Czech Mogul Faces Tough Cabinet Talks After Election TriumphBy , , and
Babis’s ANO invites leaders of all parties for negotiations
Some potential partners reject cooperation over fraud charges
Czech billionaire Andrej Babis hit his first obstacle to forming a new cabinet after dominating the country’s parliamentary elections, with potential coalition partners declining to join him in government as long as he’s facing criminal fraud charges.
After promising to run the state like a business, fight Muslim immigration and oppose deeper integration with the European Union, Babis’s ANO party won 29.6 percent of ballots on Saturday. The euro-skeptic Civic Democrats were second, followed by two anti-establishment parties, the Pirates and the anti-Muslim SPD. Mainstream and pro-EU political forces suffered heavy losses.
As the second-richest Czech, Babis has drawn comparisons to Donald Trump and Silvio Berlusconi. He took credit for one of the fastest economic expansions in the EU and the bloc’s lowest unemployment, but his opponents have accused him of conflicts of interest tied to his agriculture and media businesses. A month before the vote, he was charged with fraud. He has rejected the allegations, but his current coalition partners, the Social Democrats and the Christian Democrats, said they won’t join him in power as long as the case remains open.
“He may not reach an agreement in the first round of talks, but later some of the parties may reconsider their stances,” said Pavel Saradin, a professor of political science at Masaryk University in Brno. “It depends on what he offers them in exchange for letting him stay in the government and keep his immunity. And if all attempts fail, he can certainly form a minority government.”
During the campaign, ANO criticized the EU for overreach and vowed to keep Muslim refugees out of what has been one of the countries least affected by Europe’s worst migration crisis since World War II. After the election victory, Babis called ANO a pro-European party, while reiterating his opposition to deeper integration within the bloc.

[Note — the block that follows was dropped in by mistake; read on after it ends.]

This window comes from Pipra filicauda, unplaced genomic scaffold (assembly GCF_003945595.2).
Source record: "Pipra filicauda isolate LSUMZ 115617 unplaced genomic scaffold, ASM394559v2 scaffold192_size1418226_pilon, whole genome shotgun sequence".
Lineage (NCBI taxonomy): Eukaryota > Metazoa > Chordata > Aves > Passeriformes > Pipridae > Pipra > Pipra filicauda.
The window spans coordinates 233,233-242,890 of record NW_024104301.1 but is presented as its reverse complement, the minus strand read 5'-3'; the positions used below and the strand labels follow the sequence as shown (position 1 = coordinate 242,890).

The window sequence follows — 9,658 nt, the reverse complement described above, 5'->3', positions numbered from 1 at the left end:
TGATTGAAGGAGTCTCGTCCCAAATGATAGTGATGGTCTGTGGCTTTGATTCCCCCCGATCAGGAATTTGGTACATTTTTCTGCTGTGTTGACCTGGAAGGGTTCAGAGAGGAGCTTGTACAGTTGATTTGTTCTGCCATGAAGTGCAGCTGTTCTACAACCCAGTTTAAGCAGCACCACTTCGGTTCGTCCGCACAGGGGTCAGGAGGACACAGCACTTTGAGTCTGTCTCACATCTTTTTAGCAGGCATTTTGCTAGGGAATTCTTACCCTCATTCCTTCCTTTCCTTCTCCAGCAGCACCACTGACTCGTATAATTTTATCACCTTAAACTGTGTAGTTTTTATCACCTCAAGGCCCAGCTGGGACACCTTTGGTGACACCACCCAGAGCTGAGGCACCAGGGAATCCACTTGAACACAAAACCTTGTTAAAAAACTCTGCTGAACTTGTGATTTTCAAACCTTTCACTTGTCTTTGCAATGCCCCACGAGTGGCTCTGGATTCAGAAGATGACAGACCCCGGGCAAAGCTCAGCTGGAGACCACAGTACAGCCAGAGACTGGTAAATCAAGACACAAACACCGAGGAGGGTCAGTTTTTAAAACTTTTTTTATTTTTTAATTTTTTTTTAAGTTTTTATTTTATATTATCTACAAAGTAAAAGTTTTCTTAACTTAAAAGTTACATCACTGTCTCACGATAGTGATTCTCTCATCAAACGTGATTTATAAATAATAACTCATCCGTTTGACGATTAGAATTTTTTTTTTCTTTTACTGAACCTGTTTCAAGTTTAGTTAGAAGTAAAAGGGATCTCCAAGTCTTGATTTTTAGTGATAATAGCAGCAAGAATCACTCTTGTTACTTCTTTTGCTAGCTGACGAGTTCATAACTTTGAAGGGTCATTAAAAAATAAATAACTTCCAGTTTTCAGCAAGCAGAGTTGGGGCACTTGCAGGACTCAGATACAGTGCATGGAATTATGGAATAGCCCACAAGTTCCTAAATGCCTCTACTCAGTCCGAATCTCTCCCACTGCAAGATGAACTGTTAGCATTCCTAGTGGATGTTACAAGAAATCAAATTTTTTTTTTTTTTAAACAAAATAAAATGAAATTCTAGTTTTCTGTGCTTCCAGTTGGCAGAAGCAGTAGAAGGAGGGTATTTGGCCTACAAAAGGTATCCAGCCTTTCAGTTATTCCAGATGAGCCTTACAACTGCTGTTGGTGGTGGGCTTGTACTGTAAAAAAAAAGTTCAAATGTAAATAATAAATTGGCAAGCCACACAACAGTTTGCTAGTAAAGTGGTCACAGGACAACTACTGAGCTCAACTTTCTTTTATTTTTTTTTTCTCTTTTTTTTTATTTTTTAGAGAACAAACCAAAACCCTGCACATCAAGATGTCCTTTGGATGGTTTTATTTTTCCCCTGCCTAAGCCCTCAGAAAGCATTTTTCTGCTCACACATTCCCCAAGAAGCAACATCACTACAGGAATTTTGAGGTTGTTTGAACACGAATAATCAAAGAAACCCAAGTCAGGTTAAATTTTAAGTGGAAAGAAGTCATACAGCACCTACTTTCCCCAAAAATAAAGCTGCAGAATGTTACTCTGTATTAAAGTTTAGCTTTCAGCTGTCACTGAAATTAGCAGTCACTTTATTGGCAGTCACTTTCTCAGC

ANO’s positions helped shatter the middle-ground of Czech politics, with traditional forces like the Social Democrats, which leads the outgoing government, plunging to a fifth-place. The Pirate Party, which supports digital freedom and streamlining the state through technology, was third, followed by the SPD, whose full name is Freedom and Direct Democracy and which resembles Germany’s far-right AfD. It was the first time either won seats in the lower house.
Still, Babis is unlikely to push for a radical change of Czech foreign policy, which is anchored by memberships in the EU and NATO, according to Vit Dostal, head OF international relations think-tank AMO in Prague.
Babis invited leaders of the other parties for talks, and said he hoped the government would be formed quickly. He said there was no proof to support the fraud charge and called for it to end. He also repeated a vow not to create a coalition with the Communists and the SPD.
President Milos Zeman said Sunday he’ll name Babis as prime minister to lead government talks. The two officials are expected to meet on Monday.
Fired from the finance minister’s post in May, Babis, 63, has boasted of streamlining government operations and pushing through a law requiring retailers to link cash registers to the Finance Ministry to boost budget revenue and crack down on tax evasion.
In his election campaign, Babis promised to increase investment in highways and railroads and lower income taxes. He also pledged not to increase taxes for companies. He wants to finance his plans with better tax collection and savings by improving state operations.
— With assistance by Elizabeth Konstantinova